- (a) the addition of water to the ballast water tanks in accordance with the requirements for ballast water exchange set out in regulation B-4 of the Annex and, if applicable, section 14;
- (b) the mixing, through the motion of the vessel, of the water added under paragraph (a) with the residual amounts of ballast water and any sediments that have settled out of them in the tanks; and
- (c) the release, in accordance with the requirements for ballast water exchange set out in regulation B-4 of the Annex and, if applicable, section 14, of the waters mixed under paragraph (b) so that the salinity of the resulting residual amounts of ballast water in the tanks exceeds 30 parts per thousand or is as close as possible to 30 parts per thousand.
Regulation D-3 of the Annex — Ballast Water Management Systems
17 Any ballast water management system used on a Canadian vessel or Canadian pleasure craft must be approved by the Minister in accordance with regulation D-3 of the Annex.
Type approval certificate
18 A vessel must keep on board a copy of the type approval certificate referred to in the BWMS Code issued in respect of a ballast water management system installed on the vessel.
Regulation D-4 of the Annex — Prototype Ballast Water Treatment Technologies
Statement of compliance
19 A vessel that is participating in a program referred to in regulation D-4 of the Annex must hold and keep on board a valid statement of compliance referred to in the Guidelines for approval and oversight of prototype ballast water treatment technology programmes (G10), published by the International Maritime Organization.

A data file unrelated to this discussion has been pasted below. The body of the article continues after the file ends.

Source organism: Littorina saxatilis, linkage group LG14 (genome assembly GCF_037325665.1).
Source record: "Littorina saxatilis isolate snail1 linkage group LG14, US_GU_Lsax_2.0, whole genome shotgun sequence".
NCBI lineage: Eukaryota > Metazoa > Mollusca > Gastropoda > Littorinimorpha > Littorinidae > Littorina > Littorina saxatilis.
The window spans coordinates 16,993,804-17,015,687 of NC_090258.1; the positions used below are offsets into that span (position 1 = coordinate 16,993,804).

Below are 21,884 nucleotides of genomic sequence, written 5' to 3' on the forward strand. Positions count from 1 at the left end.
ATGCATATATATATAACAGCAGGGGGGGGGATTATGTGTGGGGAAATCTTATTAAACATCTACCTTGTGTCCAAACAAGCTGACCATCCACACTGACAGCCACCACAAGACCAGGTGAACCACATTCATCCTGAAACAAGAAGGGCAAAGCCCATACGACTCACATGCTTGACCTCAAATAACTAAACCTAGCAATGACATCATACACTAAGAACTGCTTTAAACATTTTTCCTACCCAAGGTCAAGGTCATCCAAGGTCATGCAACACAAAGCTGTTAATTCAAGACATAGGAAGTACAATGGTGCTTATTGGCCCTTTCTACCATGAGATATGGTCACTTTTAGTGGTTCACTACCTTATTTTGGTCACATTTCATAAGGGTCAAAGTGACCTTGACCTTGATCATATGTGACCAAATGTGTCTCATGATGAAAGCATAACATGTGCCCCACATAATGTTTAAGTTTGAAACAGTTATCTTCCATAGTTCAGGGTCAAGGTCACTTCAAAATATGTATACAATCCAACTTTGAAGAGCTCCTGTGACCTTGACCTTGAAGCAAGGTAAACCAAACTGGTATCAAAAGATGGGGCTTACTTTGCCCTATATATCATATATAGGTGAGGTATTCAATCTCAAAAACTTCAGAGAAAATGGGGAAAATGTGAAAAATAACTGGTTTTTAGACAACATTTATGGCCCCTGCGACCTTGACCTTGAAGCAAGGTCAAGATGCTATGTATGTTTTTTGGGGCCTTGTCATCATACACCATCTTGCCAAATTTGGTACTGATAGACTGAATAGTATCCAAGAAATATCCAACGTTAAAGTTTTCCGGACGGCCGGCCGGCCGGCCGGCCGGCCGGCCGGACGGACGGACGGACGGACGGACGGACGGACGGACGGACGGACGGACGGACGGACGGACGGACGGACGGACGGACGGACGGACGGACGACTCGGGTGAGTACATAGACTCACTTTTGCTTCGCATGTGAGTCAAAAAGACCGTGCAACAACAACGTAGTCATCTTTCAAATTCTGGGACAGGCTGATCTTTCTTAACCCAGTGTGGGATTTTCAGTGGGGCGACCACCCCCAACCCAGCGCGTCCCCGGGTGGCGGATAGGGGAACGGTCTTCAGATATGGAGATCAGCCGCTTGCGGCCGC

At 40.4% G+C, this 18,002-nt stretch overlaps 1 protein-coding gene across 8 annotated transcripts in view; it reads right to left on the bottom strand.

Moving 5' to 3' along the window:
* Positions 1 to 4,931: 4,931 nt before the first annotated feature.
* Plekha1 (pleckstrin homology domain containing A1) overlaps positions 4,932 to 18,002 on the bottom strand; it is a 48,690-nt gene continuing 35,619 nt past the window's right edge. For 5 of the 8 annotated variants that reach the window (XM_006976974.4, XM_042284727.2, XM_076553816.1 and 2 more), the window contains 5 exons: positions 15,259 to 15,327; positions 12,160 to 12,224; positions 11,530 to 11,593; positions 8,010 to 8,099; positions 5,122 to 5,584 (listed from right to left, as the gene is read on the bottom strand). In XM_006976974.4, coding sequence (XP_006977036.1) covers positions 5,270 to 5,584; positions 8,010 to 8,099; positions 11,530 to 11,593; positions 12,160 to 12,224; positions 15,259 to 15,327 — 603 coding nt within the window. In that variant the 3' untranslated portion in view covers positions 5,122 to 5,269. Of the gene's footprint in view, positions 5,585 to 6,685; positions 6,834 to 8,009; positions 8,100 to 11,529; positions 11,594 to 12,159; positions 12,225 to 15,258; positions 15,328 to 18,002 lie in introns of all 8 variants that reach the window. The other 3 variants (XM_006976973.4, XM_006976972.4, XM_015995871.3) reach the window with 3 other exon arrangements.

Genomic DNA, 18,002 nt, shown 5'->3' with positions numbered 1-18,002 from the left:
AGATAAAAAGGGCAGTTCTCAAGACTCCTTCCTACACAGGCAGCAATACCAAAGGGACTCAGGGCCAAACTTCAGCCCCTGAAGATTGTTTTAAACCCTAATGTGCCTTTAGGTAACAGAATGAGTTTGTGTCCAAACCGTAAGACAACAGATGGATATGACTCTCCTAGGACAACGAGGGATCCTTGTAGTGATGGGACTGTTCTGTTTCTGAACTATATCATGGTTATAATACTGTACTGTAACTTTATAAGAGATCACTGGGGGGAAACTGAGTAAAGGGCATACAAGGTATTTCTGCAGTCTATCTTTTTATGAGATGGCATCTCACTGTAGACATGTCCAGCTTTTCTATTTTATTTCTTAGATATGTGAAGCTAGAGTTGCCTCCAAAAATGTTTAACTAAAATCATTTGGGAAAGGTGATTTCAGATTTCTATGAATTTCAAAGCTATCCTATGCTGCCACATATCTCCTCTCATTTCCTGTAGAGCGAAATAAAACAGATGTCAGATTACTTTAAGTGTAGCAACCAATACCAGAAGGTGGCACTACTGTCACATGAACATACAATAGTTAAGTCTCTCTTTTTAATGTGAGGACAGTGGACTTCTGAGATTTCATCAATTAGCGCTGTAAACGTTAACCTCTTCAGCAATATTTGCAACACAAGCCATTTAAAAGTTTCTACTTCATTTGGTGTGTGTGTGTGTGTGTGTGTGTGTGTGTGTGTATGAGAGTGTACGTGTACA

Section E of the Annex — Inspection and Certification Requirements
Hold and keep on board
20 Every vessel to which regulation E-1 of the Annex applies must hold and keep on board a valid IBWM Certificate.
Regulation E-2 — Issuance of IBWM Certificate
Issuance of certificate
21 On application by the authorized representative of a Canadian vessel or a Canadian pleasure craft, and subject to paragraphs 16(4)(b) to (d) of the Act, the Minister must issue an IBWM Certificate to the vessel if the requirements of an initial or renewal inspection set out in section E of the Annex are met.
22 A Canadian vessel or a Canadian pleasure craft that holds an IBWM Certificate must ensure that the certificate is endorsed by the Minister as required by section E of the Annex.
Vessels of Non-Parties to the Convention
23 A vessel that is entitled to fly the flag of a state that is not a party to the Convention must not load or release ballast water in waters under Canadian jurisdiction unless that vessel holds and keeps on board a document issued by or on behalf of the government of that state that certifies that the vessel meets the requirements of the Convention.
Ballast Water Reporting Form